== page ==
Voice/Vision Holocaust Survivor Oral History Archive

Samuel Offen - December 27, 1981

Mother and Sister Deported

Do you remember what month that was, approximately what time of year?

No, but eh, I remember in November of '42 that one day all of us had to go to work. So my brothers, my father and I had to, we had to go to our, to our separate jobs, wherever we worked. And my mother and my sister, they was out working outside of the ghetto. And my mother and sister were told to st...they're not to go to their jobs, to stay in the ghetto. And we were af...very much afraid of what was going to happen. There was nothing we could do about it, because we were all under German guards, with their machine guns watching us. And we had to ma...somehow there were rumors that there was going to be another deportation. And we didn't know where we were going to be deported or who was going to be deported or where or when. We were expecting it any day now. So one day in November, we're told to assemble. To assemble at a certain place, like a uh, market place, to assemble in the street, to assemble.

Was it Plac Zgody, do you remember that?

It was the Plac, yeah, it was called Plac, it was called Plac Zgody, that's right. And all of us assembled there. And there, the Nazis were segregating people. Some they were segregating, go back to work, some they were segregating to go to deportation camps, to what camps we didn't know. And I'm sure you heard about it. It was just pointing. You go left or you go right. And we didn't know which line was good or bad or whatever it was. So we just marching right by them and the Germans say "Go this side, go this side, go this side." Just for whatever reason they pointed to go here, go there. And uh, we went to a certain line. And we didn't know what, what happened to anybody. And there was a lot of shooting going on all day long then. We saw a lot of shooting going on, there were people just right in front of us, being shot right mercilessly. All day long. There were a lot of bodies all around us. And we were not together that time, everyone was separate. I don't remember if I was with, with my brother together at that time or not, I can't remember. It was just a horrifying day. And I can't recall vividly what happened. But I remember one of my uncles' bodies was lying there. And at night they told us to go back or towards evening they told us to go back to your--where, where you live. Well, I remember going back to our uncle's place. And we just, we--anyway, by the time all of us assembled, my mother, my sister and my aunt were missing. And, of course, we just didn't know what to make out of it. But we had the worst fears. Of course, we were just hugging and kissing each other, we glad whoever was here that we're together. But we had the worst fears about what was going to happen to them. Later on, we were told from the rumors--not by the Germans but just uh, just the, the rumors, that they went to a concentration camp called Majdanek, Treblinka. And then we already surmised oh, that was one of the worst concentration camps in the country. In fact, it was like a liquidation camp. That's where they were liquidating people in gas chambers. And, of course, we feared the worst. I mean, we didn't have concrete evidence that that's where they went. But that's what happened to them. But there's nothing that we could do about it. Were never told by anybody what happened to them and, of course, we've never seen them again nor heard from them again. And that was the end of seeing my mother and my sister, never to be seen again.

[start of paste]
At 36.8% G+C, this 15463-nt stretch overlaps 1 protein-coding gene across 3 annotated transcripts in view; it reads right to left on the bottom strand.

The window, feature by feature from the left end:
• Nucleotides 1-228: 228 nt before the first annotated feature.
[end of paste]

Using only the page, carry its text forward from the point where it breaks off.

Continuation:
© Board of Regents University of Michigan-Dearborn